Mathematics in India. Princeton University Press: Princeton, 2008.
By Kim Plofker
Reviewed by David Mumford, Professor of Applied Mathematics at Brown University and winner of the Fields Medal – the most prestigious prize in mathematics.
Did you know that Vedic priests were using the socalled Pythagorean theorem to construct their fire altars in 800 BCE?; that the differential equation for the sine function, in finite difference form, was described by Indian mathematician-astronomers in the fifth century CE?; and that “Gregory’s” series π/4 = 1−1/3 +1/5 −· · · was proven using the power series for arctangent and, with ingenious summation methods, used to accurately compute π in southwest India in the fourteenth century? If any of this surprises you, Plofker’s book is for you.
Her book fills a huge gap: a detailed, eminently readable, scholarly survey of the full scope of Indian1 mathematics and astronomy (the two were inseparable in India) from their Vedic beginnings to roughly 1800. There is only one other survey, Datta and Singh’s 1938 History of Hindu Mathematics, recently reprinted but very hard to obtain in the West (I found a copy in a small specialized bookstore in Chennai). They describe in some detail the Indian work in arithmetic and algebra and, supplemented by the equally hard to find Geometry in Ancient and Medieval India by Sarasvati Amma (1979), one can get an overview of most topics.2 But the drawback for Westerners is that neither gives much historical context or explains the importance of astronomy as a driving force for mathematical research in India. While Western scholars have been studying traditional Indian mathematics since the late eighteenth century and Indian scholars have been working hard to assemble and republish surviving Sanskrit manuscripts, a widespread appreciation of the greatest achievements and the unique characteristics of the Indian approach to mathematics has been lacking in the West. Standard surveys of the history of mathematics hardly scratch the surface in telling this story.3 Today, there is a resurgence of activity in this area both in India and the West. The prosperity and success of India has created support for a new generation of Sanskrit scholars to dig deeper into the huge literature still hidden in Indian libraries. Meanwhile the shift in the West toward a multicultural perspective has allowed us Westerners to shake off old biases and look more clearly at other traditions. This book will go a long way to opening the eyes of all mathematicians and historians of mathematics to the rich legacy of mathematics to which India gave birth.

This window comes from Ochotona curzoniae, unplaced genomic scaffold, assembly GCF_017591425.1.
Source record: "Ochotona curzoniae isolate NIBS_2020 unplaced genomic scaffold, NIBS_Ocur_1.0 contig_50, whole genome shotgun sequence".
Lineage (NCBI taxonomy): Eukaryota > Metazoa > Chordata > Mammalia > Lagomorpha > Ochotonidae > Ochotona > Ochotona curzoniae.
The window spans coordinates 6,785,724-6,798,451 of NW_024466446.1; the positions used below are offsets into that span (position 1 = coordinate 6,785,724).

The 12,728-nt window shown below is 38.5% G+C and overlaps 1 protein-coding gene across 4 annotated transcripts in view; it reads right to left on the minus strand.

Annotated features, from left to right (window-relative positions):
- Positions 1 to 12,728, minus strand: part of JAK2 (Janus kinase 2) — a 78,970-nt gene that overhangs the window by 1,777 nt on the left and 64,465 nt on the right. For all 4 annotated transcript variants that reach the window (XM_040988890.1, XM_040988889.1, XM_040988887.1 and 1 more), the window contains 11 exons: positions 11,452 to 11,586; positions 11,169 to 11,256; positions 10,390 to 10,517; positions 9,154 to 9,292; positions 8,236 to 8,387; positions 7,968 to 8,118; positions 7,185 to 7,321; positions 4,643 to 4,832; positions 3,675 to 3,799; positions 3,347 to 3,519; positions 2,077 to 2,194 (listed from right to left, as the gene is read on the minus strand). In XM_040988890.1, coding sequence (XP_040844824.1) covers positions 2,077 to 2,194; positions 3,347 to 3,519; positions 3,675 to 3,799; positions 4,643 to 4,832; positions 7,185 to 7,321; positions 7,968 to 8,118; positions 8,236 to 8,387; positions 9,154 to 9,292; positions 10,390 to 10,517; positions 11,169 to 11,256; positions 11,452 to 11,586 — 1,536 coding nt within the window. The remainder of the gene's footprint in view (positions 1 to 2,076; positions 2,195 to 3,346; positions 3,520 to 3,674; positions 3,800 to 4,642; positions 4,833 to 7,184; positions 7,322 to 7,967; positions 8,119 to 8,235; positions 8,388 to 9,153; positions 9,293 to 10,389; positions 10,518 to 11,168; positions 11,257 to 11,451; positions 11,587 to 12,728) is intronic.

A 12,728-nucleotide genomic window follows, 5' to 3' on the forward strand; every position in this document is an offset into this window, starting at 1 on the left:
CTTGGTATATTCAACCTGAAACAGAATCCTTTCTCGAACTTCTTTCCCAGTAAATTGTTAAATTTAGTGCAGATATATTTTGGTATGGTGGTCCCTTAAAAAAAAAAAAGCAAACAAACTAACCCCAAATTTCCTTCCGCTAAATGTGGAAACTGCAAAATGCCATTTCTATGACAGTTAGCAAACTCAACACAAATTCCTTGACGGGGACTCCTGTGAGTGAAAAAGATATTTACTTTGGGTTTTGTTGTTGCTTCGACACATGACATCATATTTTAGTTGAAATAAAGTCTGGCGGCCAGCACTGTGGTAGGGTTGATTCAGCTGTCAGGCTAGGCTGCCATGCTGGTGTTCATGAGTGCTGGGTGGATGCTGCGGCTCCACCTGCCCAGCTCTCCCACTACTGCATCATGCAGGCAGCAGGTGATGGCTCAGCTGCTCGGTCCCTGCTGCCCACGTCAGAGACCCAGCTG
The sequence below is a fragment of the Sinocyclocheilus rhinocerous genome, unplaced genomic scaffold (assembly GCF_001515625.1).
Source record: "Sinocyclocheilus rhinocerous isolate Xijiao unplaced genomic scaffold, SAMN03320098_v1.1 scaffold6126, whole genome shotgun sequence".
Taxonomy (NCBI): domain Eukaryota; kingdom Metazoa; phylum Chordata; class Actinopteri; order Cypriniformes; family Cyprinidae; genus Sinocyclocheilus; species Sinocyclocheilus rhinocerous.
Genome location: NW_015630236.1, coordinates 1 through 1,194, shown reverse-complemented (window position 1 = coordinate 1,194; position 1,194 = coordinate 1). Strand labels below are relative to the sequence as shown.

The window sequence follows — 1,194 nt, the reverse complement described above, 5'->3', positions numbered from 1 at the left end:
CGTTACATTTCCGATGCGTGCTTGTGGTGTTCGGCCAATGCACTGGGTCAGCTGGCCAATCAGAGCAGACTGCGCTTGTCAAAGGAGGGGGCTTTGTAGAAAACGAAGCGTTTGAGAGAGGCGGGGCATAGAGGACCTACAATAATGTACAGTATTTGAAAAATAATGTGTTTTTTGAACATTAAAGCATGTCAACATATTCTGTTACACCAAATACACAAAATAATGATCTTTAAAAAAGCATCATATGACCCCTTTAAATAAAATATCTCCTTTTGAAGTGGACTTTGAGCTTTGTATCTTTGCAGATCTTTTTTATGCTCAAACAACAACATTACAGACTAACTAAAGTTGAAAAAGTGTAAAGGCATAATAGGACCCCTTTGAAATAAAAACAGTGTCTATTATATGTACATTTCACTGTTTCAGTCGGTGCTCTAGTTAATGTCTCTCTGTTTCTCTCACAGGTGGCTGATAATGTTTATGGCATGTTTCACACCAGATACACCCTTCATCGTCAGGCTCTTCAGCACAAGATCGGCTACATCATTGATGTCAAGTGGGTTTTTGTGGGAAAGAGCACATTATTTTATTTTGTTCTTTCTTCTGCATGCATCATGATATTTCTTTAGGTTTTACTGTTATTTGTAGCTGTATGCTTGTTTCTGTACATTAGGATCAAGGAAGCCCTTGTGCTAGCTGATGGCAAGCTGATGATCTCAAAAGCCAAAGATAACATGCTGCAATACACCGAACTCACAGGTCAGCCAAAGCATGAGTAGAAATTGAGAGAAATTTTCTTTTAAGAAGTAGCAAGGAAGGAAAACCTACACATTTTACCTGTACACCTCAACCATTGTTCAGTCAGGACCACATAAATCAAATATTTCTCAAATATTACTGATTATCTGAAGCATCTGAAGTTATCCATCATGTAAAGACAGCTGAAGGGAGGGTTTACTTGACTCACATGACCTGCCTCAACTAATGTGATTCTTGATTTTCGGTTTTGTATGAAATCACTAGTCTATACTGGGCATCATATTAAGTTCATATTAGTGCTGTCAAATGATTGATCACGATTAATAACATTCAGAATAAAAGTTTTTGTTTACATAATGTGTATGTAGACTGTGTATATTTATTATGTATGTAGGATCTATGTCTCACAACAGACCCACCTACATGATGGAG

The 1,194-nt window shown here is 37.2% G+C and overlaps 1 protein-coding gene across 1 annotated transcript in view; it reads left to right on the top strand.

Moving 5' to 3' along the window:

The first episode in the story of Indian mathematics is that of the Sulba-sutras, “The rules of the cord”, described in section 2.2 of Plofker’s book.4 These are part of the “limbs of the Vedas”, secular compositions5 that were orally transmitted, like the sacred verses of the Vedas themselves. The earliest, composed by Baudh¯ayana, is thought to date from roughly 800 BCE. On the one hand, this work describes rules for laying out with cords the sacrificial fire altars of the Vedas. On the other hand, it is a primer on plane geometry, with many of the same constructions and assertions as those found in the first two books of Euclid. In particular, as I mentioned above, one finds here the earliest explicit statement of “Pythagorean” theorem (so it might arguably be called Baudh¯ayana’s theorem). It is completely clear that this result was known to the Babylonians circa 1800 BCE, but they did not state it as such—like all theirmathematical results, it is only recorded in examples and in problems using it. And, to be sure, there are no justifications for it in the Sulba-sutras either—these sutras are just lists of rules. But Pythagorean theorem was very important because an altar often had to have a specific area, e.g., two or three times that of another. There is much more in these sutras: for example, Euclidean style “geometric algebra”, very good approximations to p2, and reasonable approximations to π.
A page from a manuscript of Lilavati showing the Pythagorean Theorem